US pauses plan for taxes on French imports

The US has suspended plans to put a 25% tariff on certain French goods in retaliation for new taxes on US tech firms. The taxes had been due to go into effect on 6 January. The office of the US Trade Representative said the decision was due to its wider review of the so-called “digital services” taxes that many countries, including the UK, are moving to impose on tech companies. “Given that these… investigations are ongoing and have not yet reached any determinations on what, if any, trade action should be taken, the US Trade Representative has determined that it is appropriate to suspend the action in the France DST investigation indefinitely,” the department said.

BBC News


Around 4,000 financial services firms at risk of failure

The Financial Conduct Authority has warned that up to 4,000 financial services companies across Britain were at a “heightened risk” of collapse even before the second wave of coronavirus struck. In its latest survey of 23,000 companies, the watchdog said a number of insurance, investment management groups, e-money and payment firms had been suffering from a downturn in availability liquidity, cash and borrowings during the spring lockdown. The FCA added that although the prospect of up to 4,000 firms failing was concerning, it stressed that the data was compiled before the vaccine rollout and extension of the furlough scheme to the end of April this year. The research also revealed that 59% of businesses saw a hit to their net income from the first wave of the pandemic and lockdown, of which 72% expected an impact of up to a quarter. Retail lending companies had made most use of government support schemes, with 49% of groups furloughing t heir staff and 36% receiving a government-backed loan.

Financial Times Daily Mail The Scotsman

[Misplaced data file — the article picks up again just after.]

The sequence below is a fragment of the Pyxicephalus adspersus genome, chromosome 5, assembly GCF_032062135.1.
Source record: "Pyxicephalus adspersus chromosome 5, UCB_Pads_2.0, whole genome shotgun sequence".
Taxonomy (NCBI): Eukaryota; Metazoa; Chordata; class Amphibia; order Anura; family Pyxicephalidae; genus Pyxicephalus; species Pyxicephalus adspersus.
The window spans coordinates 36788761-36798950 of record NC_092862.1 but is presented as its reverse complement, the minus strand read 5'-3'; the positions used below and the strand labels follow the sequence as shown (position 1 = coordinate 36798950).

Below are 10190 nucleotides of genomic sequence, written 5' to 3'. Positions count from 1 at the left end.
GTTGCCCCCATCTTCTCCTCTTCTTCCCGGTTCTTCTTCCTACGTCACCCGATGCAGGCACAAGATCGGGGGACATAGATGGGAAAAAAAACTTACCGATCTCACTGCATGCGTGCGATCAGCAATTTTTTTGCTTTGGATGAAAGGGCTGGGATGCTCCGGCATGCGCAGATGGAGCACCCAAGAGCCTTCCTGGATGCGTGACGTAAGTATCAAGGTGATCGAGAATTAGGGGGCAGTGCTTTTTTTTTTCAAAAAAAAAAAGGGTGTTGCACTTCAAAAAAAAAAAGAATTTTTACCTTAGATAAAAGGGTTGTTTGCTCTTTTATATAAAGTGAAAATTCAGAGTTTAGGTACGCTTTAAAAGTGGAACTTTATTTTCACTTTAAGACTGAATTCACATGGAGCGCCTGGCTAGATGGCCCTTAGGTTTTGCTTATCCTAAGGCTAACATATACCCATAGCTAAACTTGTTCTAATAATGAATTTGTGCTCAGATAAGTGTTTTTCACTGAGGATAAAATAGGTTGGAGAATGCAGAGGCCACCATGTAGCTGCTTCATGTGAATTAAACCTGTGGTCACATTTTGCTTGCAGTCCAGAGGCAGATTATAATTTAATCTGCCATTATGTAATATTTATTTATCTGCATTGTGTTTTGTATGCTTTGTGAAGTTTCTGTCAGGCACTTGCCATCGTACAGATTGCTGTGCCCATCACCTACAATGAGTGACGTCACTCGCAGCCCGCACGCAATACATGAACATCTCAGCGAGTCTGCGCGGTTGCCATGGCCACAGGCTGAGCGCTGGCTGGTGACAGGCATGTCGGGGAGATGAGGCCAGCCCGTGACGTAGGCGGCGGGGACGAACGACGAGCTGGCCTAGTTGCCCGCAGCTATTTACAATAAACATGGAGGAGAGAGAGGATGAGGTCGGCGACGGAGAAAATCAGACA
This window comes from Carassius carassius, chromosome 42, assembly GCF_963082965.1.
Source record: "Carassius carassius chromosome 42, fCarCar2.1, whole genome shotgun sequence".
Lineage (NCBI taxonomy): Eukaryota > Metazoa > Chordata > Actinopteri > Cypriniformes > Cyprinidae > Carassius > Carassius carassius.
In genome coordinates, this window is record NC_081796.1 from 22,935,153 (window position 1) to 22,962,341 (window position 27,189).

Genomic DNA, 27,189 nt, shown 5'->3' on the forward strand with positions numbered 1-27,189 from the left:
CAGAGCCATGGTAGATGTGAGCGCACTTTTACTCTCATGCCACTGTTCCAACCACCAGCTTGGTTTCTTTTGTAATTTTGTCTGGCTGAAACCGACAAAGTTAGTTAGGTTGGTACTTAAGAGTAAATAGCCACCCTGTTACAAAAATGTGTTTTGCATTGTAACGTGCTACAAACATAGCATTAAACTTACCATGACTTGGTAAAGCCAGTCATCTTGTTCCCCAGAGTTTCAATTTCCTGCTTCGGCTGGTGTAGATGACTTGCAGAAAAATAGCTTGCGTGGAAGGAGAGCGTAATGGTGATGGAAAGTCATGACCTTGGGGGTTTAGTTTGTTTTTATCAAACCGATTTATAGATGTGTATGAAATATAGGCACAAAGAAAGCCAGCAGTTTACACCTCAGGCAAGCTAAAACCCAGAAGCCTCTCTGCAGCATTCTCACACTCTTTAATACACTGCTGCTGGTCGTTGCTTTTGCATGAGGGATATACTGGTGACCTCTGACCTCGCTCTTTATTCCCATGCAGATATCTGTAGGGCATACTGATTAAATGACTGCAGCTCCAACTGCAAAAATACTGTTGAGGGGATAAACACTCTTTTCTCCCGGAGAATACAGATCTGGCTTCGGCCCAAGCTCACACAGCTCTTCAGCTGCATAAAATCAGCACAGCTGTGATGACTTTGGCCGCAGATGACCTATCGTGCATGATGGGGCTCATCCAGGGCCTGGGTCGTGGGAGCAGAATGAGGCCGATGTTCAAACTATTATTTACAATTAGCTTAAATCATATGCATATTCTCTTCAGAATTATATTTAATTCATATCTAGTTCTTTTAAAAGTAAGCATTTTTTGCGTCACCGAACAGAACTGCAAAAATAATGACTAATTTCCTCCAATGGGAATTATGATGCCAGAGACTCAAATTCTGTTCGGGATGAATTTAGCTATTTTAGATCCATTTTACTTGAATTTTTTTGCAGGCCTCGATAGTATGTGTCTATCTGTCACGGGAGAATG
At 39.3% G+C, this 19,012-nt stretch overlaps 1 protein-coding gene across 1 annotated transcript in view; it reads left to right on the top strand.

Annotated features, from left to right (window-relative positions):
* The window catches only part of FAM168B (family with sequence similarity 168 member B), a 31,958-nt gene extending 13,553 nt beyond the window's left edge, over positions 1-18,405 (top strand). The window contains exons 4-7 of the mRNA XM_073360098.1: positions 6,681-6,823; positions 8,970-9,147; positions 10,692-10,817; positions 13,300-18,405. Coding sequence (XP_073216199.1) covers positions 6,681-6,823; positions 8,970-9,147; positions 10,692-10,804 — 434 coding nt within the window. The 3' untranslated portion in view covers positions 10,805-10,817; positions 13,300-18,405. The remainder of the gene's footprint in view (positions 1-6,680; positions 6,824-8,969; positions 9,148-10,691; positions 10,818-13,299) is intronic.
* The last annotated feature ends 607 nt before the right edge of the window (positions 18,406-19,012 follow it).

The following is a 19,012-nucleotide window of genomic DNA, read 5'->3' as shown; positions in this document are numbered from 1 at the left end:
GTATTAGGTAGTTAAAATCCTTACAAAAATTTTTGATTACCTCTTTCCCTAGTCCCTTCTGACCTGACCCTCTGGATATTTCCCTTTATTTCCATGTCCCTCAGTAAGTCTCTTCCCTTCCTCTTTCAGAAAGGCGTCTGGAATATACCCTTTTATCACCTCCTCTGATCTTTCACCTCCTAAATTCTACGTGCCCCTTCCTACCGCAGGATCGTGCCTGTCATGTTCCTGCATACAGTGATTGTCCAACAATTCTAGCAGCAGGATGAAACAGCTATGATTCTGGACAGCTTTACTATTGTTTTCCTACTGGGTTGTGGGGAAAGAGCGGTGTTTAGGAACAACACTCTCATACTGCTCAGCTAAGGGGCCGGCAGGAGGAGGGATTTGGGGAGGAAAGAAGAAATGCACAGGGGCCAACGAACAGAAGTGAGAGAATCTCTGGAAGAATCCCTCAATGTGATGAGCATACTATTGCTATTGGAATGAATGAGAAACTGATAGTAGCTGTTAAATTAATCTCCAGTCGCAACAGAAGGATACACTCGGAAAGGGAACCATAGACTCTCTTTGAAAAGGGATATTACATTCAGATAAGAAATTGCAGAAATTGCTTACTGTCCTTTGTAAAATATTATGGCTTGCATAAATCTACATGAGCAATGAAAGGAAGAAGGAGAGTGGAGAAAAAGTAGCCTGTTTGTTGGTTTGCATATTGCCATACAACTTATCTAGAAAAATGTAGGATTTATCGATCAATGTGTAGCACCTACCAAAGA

UK’s biggest nightclub operator sold for £10m

The UK’s largest nightclub operator has been sold for about an eighth of its pre-pandemic value to Scandinavian nightlife group Rekom. Deltic has 52 nightclubs in the UK and appointed BDO to run a sale process in October.

Financial Times, Page: 12 The Daily Telegraph, Business, Page: 3 The Times, Page: 49


How companies are supporting working parents during lockdown

The Telegraph looks at how some companies are implementing policies to help working parents cope better with Britain’s third lockdown. Some have been granting staff extra paid leave or introducing more flexible working options. KPMG, for example, introduced a special leave code last year so that staff with urgent care responsibilities can record any hours when they are unable to work without risking their pay being docked. “We found out during the first lockdown that wasn’t something which was abused, and so I think we were absolutely right to do that,” says Kevin Hogarth, chief people officer at KPMG. He adds that the firm has also been “encouraging our businesses to think about restricting the early meetings so that working parents can get the kids set up at the start of the day, make sure they have had their breakfast and make sure they’re set up for their online classes.”

The Daily Telegraph

Employers resume hiring

Recruitment of permanent staff expanded last month for the first time since September, according to KPMG and the Recruitment and Employment Confederation. “Recruiters indicated that the upturn was driven by increased market activity and greater confidence, partly due to recent vaccine news,” the report said. Meanwhile, demand for temporary workers rose at its fastest in over two years, with an increase in vacancies driving up starting salaries and temporary wages. James Stewart, vice-chairman at KPMG, said: “We will have to see what January brings with a new lockdown sure to fuel economic uncertainty, alongside preparing and adapting to the new relationship with the EU. But there is hopefully light at the end of the tunnel for both business and jobseekers.”